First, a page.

In this interview, the auditor will ask questions about your tax return. We suggest being as straightforward and clear as you can. We also advise against volunteering any information or accounting records you are not required to give, including previous years’ tax returns, just to keep the process as simple as possible.

Consider Contacting an Experienced Tax Attorney

The combination of a tight deadline, little to no room for mistakes and potentially severe consequences can be a lot for a taxpayer to handle alone and lead to a poor interaction with IRS. This is why we suggest letting your tax professional do the talking for you.

An experienced tax attorney can help guide you through the process and ensure you are timely, responsive, and compliant. 

Additionally, tax lawyers offer attorney-client privilege, whereas other tax professionals, such as CPAs, do not. Therefore, attorneys are able to speak with your IRS officer on your behalf without risk of subpoena or summons of records discussed. A qualified attorney can review your documents with an expert eye, create the right strategy for you, represent you or your business, and provide valuable advice and guidance. 

Facing an IRS Audit?

If you or someone you know received an audit letter from IRS, reach out to our expert team at Milikowsky Tax Law. We have over a decade of experience working with IRS, tax audits and tax issues. are experts in defending business owners in the face of IRS or other government agency audits.

Is your small business ready for an  audit? We dive into five signs your small business is ready for an IRS audit, here.

Image of a calculator IRS in an audit

IRS audits can be a business owners’ worst nightmare: the hassle, the heaps of paperwork, the potentially hefty bill. However, with the right preparation and resources, an IRS audit doesn’t have to be a stressful event. 

Read on for our ultimate guide to IRS audits. We answer all the most common questions to help you navigate an audit as smoothly as possible. Let’s get started.

What is an IRS Tax Audit?

IRS defines an audit as “as a review and examination of an organization’s or individual’s accounts and financial information to ensure information is reported correctly according to the tax laws and to verify the reported amount of tax is correct.”

How Will You Be Notified of an Audit?

You will know if you are selected for an audit if you receive a verified letter in the mail from IRS. They do not call to notify you about your audit.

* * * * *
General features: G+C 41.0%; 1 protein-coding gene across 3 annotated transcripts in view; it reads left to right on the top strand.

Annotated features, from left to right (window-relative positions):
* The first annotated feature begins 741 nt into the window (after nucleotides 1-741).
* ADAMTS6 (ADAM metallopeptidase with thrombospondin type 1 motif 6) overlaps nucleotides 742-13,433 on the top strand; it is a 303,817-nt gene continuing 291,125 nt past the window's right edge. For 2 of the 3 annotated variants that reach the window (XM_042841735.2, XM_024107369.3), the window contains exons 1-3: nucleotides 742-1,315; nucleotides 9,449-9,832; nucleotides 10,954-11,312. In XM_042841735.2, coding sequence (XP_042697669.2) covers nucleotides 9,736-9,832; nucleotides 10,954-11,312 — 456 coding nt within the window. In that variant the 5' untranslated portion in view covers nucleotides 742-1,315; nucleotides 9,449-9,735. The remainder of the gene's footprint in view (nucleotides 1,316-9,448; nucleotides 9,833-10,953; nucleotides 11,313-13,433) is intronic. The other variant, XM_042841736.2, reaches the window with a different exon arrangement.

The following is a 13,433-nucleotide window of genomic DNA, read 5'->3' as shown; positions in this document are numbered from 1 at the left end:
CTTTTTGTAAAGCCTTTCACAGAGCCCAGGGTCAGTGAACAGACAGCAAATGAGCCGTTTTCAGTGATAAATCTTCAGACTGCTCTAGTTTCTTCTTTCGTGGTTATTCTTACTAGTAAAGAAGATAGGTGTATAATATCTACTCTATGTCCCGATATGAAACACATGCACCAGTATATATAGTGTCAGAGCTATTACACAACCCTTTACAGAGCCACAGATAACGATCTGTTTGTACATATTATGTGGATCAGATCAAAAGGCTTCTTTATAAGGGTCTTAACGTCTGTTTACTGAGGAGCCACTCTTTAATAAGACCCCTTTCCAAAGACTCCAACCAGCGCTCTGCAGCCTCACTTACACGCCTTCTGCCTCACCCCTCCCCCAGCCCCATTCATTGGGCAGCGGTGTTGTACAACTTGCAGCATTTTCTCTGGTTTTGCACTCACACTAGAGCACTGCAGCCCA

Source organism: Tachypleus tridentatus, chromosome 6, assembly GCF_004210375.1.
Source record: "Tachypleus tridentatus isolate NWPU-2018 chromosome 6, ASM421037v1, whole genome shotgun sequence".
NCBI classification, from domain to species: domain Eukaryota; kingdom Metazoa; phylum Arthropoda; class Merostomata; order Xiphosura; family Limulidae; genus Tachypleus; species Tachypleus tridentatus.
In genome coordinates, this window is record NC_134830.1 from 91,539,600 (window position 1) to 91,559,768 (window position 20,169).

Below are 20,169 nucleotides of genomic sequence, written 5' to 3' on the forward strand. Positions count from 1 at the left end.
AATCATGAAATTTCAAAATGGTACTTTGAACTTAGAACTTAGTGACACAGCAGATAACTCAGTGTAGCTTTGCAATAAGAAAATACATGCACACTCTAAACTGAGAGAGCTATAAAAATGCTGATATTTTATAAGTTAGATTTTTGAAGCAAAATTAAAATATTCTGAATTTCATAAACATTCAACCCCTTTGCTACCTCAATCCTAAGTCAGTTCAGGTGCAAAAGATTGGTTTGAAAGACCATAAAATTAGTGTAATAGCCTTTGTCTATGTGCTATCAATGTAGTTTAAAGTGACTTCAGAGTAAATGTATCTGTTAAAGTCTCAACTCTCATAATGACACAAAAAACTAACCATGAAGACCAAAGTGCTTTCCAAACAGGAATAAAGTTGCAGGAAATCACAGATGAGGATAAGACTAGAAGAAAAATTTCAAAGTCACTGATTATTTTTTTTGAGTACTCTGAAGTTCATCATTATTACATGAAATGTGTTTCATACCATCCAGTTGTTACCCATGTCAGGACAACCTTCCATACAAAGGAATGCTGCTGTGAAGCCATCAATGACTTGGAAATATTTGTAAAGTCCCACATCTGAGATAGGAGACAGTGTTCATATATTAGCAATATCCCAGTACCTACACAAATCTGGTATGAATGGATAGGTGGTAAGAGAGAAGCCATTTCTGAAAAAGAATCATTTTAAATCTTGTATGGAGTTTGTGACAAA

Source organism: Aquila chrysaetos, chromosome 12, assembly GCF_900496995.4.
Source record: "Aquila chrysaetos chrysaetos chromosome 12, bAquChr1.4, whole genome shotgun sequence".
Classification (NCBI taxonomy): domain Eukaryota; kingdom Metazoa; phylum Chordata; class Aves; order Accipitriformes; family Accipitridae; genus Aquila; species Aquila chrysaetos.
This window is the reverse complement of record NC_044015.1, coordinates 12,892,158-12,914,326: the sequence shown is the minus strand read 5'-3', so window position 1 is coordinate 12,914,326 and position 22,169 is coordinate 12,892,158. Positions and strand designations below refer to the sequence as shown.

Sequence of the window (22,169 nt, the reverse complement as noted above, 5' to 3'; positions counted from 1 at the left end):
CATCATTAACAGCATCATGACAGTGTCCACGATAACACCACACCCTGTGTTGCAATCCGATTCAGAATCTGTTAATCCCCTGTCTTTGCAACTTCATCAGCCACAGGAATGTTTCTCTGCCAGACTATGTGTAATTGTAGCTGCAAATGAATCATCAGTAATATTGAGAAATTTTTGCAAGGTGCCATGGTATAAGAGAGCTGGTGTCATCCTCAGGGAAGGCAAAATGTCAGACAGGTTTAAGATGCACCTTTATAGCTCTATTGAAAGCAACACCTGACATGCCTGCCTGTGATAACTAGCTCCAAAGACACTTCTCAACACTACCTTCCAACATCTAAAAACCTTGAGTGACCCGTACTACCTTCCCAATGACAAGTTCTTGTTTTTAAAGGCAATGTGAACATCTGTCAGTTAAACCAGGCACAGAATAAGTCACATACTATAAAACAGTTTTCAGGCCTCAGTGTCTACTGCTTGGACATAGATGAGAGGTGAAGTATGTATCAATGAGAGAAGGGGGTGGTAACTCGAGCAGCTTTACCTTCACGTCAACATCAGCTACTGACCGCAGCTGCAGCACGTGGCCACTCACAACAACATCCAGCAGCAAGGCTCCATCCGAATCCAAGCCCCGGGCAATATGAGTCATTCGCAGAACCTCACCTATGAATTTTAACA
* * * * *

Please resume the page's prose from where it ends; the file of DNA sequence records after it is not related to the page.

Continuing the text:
Why Was Your Business Selected For an Audit?

There are several different reasons your business may be flagged for IRS audits.

Random Checks

Some businesses are audited in random checks. However, the chances of a random audit are low. Most taxpayers have less than a 1% chance of receiving a random audit check. 

Incorrect Tax Filing Information

IRS runs tax returns through their Discriminant Information Function (DIF) system to track industry benchmarks for each industry and tax bracket. The DIF system also checks for incorrect tax filing information. Any discrepancies in tax forms, or if the form isn’t complete, may trigger an IRS audit.

Other Reasons Businesses May be Audited by IRS

People are more susceptible to an audit if they:

  • Have a home-based business
  • Have a cash business 
  • Have foreign assets 
  • Have large numbers of cash transactions 
  • Claim a disproportionate number of deductions 
  • Are self-employed
  • Issues or transactions with other taxpayers, such as business partners or investors, whose returns were selected for audit

Learn how to avoid IRS red flags from cash transactions, here.

How Long Do You Have to Respond to an IRS Audit?

You have 30 days to reply to the initial audit letter.  

What if You Need More Time to Respond to an IRS Audit?

Your attorney can help by advocating for more time with the IRS agent. We don’t recommend hesitating on responding to an IRS letter on your own, IRS is likely to offer extensions without assistance from an experienced tax attorney who can help present your case.

What Do You Need to Provide in an Audit?

According to IRS, they may ask for copies of:


We recommend presenting receipts by date with notes of how they were used by or relate to your business.


Business owners can include dated bills with information such as the name of the organization that received the payment as well as the type of service it provides.

Canceled checks 

Business owners can organize canceled checks with copies of the bills they paid and any applicable employer reimbursement.

Legal papers 

Include a description of what the case was about, when it happened and how it relates to your business, credit or deduction. Examples include:

  • Divorce settlements including custody agreements
  • Criminal or civil defense papers
  • Property acquisition